Article 118 states that “The President of the Republic, the Assembly of the Representatives of the People, and the Supreme Judicial Council shall each appoint four members, three quarters of whom must be legal specialists.” Therefore, it is only now that the Supreme Judicial Council is formed that a step can be made toward the establishment of the Constitutional Court.
The role of a Constitutional Court is to control the constitutionality of draft laws and proposals. Its independence is essential for a proper implementation of the Constitution. In a desire to avoid abuses such as the ones perpetrated by the former regime, the draft will enforce several changes. First, while the Constitutional Council was composed of nine members, the Constitutional Court will be composed of twelve members. Furthermore, the President of the Republic will have less saying in their appointments. Before the Constitution Council “was thus more of a weapon in the hands of the President to keep Parliament at bay than an effective institution of constitutional review”. However, one could have hoped that as stated in the previous draft the President would only propose candidates and not appoint them.
It is important to note that the Constitution of Tunisia will have an important role in whether Tunisia will or will not align to the standard of liberal democracies. Indeed, “the court will have to determine the legal role of a number of international treaties that Tunisia has ratified but are not—or only partly—applied in practice, such as the Convention on the Elimination of all Forms of Discrimination Against Women (CEDAW)”.
Other Independent Bodies
Article 116 handles the administrative judiciary, mostly deals with institution in charge of judging disputes between the public institution and citizens.
The new Constitution also creates Independent Constitutional Bodies in “support of democracy” (article 125): The Elections Commission, the Audio-Visual Communication Commission and the Human Rights Commission, Commission for Sustainable Development and the Rights of Future Generations, and The Good Governance and Anti-Corruption Commission.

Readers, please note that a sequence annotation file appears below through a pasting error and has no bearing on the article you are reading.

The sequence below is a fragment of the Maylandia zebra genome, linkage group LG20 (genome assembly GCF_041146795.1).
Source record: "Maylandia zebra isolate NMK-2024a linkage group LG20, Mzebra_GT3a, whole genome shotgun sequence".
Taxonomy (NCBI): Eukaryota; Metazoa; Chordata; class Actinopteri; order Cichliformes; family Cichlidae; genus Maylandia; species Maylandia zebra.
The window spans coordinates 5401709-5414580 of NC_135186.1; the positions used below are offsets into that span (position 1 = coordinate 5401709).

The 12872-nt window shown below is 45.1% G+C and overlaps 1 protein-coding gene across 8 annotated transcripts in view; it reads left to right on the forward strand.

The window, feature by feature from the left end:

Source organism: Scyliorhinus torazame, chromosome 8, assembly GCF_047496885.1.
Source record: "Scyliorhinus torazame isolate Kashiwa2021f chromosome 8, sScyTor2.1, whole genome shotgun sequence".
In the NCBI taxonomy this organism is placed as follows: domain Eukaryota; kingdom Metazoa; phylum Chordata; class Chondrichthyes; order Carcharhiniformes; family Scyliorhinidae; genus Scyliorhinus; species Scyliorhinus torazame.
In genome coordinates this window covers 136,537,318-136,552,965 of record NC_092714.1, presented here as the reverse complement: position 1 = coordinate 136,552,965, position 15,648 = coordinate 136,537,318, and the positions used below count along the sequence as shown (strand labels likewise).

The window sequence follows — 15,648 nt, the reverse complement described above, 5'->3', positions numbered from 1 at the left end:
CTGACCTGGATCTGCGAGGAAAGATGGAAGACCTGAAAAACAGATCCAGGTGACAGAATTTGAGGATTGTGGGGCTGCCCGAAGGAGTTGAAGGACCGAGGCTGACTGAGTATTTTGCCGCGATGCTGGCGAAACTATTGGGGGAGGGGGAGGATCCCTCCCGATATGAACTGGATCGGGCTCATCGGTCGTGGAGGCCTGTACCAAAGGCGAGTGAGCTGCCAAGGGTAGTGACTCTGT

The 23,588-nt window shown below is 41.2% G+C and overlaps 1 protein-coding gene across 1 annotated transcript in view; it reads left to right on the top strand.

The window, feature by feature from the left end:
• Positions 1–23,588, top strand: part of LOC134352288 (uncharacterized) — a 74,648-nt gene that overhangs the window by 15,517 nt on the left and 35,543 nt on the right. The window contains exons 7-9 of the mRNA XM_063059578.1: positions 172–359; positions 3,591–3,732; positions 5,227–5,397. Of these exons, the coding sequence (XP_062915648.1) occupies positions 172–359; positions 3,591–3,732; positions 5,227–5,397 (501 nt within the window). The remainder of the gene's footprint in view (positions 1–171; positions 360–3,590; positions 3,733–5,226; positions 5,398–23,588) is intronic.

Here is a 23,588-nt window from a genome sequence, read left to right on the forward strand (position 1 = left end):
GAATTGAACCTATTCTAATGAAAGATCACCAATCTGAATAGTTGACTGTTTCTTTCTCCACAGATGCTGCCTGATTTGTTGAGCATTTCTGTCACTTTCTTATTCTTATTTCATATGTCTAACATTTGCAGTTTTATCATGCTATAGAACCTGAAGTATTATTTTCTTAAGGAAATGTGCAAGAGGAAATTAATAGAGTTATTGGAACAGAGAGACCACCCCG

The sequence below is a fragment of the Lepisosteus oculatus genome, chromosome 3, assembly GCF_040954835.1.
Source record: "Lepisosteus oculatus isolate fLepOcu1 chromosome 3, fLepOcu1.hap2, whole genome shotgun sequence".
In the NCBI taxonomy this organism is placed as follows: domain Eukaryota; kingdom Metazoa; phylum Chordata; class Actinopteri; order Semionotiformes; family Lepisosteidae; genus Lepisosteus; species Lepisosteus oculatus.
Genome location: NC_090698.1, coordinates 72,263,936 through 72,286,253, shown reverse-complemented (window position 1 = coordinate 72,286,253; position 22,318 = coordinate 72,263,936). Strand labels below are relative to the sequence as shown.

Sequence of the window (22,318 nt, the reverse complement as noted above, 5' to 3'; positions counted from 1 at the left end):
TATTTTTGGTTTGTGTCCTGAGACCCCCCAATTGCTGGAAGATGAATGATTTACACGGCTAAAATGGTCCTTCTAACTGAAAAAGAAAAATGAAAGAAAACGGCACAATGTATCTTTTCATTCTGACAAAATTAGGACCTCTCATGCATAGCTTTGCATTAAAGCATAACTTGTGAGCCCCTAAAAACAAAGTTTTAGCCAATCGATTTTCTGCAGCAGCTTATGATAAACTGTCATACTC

Tunisia, unlike the other Arab countries that underwent a revolution following the Arab Spring, was able to work toward democracy and work to appease the people. To praise this effort, in 2015, the Nobel Peace Prize was awarded to “Tunisian National Dialogue Quartet for its decisive contribution to the building of a pluralistic democracy in Tunisia in the wake of the Jasmine Revolution of 2011.”
Besides, a lot has to be done on transitional justice. The government passed an Organic Law on Establishing and Organizing Transitional Justice in December 2013 and established a Truth and Dignity Commission to deal with cases of torture and intimidation by the former regime. The objective is to “help both state institutions and society recover”. As it has been done by countries such as South Africa.
The EU Supporting Reforms of the Judiciary
The European Union founded the Justice Reform Programme (le Programme D’Appui à la Réforme de la Justice PARJ) in Tunisia. Its objective is to strengthen the rule of law, the transition to democracy while supporting the judiciary in line with European and international norms.
The main points are:
Strengthen the independence and the efficiency of the judiciary
Improve access to law and justice
Modernize the penitentiary system
In the framework of this programme, two institutional twinning agreements have been agreed upon in order to strengthen the ministry of Justice and of jurisdictions and the second to support the training of justice officials.